Meet Recap: Recent Developments in Coffee
This week, the SCA Podcast is taking a quick break while we put the finishing touches on an upcoming lecture series recorded at last year’s World of Coffee event in Berlin. In the meantime, I’d like you to meet Recap. It’s our newest podcast! Every two weeks, Recap offers a brief overview of recent coffee developments in less than five minutes. If you like what you hear, subscribe by following the link in the show notes.
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Full Episode Transcript
Hi there! I’m Richard Stiller, a community manager at the SCA, and you’re listening to the SCA Podcast. This week, the SCA Podcast is taking a quick break while we put the finishing touches on an upcoming lecture series recorded at last year’s World of Coffee event in Berlin.
In the meantime, I’d like you to meet Recap. It’s our newest podcast! Every two weeks, Recap offers a brief overview of recent coffee developments in less than five minutes. If you like what you hear, subscribe by following the link in the show notes.
Welcome to Recap, a new podcast from the Specialty Coffee Association offering a brief overview of recent coffee developments every two weeks.
The monthly materials science journal, Matter, just published a study suggesting a new mathematical model for repeatable espresso extraction. Focused on the computational and physical attributes of espresso, the authors suggest that, if widely implemented, the protocol outlined in the study could significantly reduce coffee waste. Remarkably, the study was co-authored by Brisbane baristas Michael Cameron and Deschen Morisco, who tested the techniques of the study in a coffee shop. This study has already received significant attention from popular media outlets in the US and Australia. The study’s co-author, the computational chemist Christopher Hendon, will present the work at the SCA’s Specialty Coffee Expo in Portland this April.
Meanwhile, across the Pacific in the Philippines, the Taal volcano has erupted, covering coffee trees in thick volcanic ash. The ash causes the leaves of coffee trees to wither, effectively starving them of energy which in turn reduces their ability to mature fruit. To assist, the Philippines’ Department of Agriculture distributed water power sprayers to help remove the ash. It’s not a perfect solution: the intense spray sometimes removes flowers and nearly-mature coffee cherries. Although Taal’s eruption has caused considerable damage to many high-value crops in the area, coffee is reported to be the most affected. This will be a difficult harvest year for the affected Phillipino farmers, so the Department of Agriculture is also offering up to the equivalent of a million US dollars to affected farmers through a combination of cash aid and zero-interest loans. The effects of the eruption are likely to impact the country’s recent growth in specialty coffee production. A long-time producer of coffee, this is not the first time the Philippines’ coffee production has been decimated by environmental changes: a widespread influx of coffee rust at the turn of the twentieth century led local farmers to favor Robusta, Liberica, and Excelsa.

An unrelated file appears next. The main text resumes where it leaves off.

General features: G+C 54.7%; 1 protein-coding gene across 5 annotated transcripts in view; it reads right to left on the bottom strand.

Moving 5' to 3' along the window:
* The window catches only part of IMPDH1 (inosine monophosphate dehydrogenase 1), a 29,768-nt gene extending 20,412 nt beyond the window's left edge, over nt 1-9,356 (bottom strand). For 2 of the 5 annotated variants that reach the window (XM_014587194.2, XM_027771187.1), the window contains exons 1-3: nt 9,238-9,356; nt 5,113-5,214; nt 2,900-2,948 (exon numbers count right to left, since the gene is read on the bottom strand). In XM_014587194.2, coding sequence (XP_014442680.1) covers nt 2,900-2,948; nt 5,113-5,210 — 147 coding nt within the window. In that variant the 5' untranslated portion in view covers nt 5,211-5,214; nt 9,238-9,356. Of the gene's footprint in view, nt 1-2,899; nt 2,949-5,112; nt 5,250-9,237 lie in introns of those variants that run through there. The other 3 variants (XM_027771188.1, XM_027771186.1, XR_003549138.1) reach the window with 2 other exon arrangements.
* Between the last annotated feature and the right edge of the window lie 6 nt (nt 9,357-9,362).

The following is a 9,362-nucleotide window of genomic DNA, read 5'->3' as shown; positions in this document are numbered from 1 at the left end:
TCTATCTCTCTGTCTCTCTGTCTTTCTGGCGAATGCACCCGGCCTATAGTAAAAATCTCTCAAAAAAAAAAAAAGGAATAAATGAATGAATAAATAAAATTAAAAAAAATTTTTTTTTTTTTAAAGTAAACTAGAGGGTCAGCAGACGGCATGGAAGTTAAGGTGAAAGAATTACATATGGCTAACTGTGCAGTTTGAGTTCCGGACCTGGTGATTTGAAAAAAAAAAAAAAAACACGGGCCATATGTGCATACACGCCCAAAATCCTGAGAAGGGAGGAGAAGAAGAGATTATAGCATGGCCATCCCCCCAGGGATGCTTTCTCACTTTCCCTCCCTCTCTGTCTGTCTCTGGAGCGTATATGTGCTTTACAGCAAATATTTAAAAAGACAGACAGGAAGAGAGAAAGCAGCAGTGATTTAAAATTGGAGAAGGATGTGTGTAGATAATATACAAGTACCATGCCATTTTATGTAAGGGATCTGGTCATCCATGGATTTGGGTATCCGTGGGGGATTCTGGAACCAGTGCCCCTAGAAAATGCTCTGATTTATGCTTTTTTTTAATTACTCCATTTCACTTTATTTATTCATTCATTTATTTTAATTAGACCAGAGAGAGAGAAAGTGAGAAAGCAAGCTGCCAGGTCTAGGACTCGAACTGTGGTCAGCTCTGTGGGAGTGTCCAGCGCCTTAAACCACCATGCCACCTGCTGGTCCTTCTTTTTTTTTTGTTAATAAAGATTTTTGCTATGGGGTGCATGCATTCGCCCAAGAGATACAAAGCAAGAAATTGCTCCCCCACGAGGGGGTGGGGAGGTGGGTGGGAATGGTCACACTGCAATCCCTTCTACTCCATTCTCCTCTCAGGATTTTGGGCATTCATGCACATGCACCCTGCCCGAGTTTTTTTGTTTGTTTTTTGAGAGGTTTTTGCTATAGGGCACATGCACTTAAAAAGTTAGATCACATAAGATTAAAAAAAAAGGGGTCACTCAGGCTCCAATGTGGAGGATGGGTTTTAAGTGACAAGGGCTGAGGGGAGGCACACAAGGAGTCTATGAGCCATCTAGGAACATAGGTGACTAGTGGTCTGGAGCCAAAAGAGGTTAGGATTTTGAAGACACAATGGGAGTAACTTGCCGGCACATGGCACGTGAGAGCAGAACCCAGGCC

A recent feature in the New York Times explores a culture-shift in Saudi Arabia through the lens of coffee shops. In December, the government announced it would no longer require businesses to segregate their customers by gender. Since the law passed, some specialty coffee shops already pursuing a more inclusive vision can now continue to do so without fearing a visit from the country’s law enforcement. Reports suggest Saudi Arabia is the Middle-East’s fastest-growing coffee market and, in December 2019, the country held its first-ever sanctioned national barista championship. Ahmed Bahaa of Camel Step Coffee Roasters will fly to Melbourne, Australia to represent Saudi Arabia for the first time at the World Barista Championships in May.
If you want to dive deeper into anything you heard today, check out the links in the description of this episode. Recap will be back in two weeks’ time. Thanks for listening and have a great week!
You can also find Recap on iTunes, Spotify, or Transistor by searching for “Recap: Recent Developments in Coffee.” Have a story you think might be a good fit for Recap? Drop it into our contact form at scanews.coffee/contact or email us at firstname.lastname@example.org.
Thanks for listening! We’ll see you again next week, when we kick off the 2019 World of Coffee Lecture Series.
- Espresso variability and repeatability research in Matter
- Taal Volcano Eruption
- “Saudi Society Is Changing. Just Take a Look at These Coffee Houses.” Vivian Yee for the New York Times.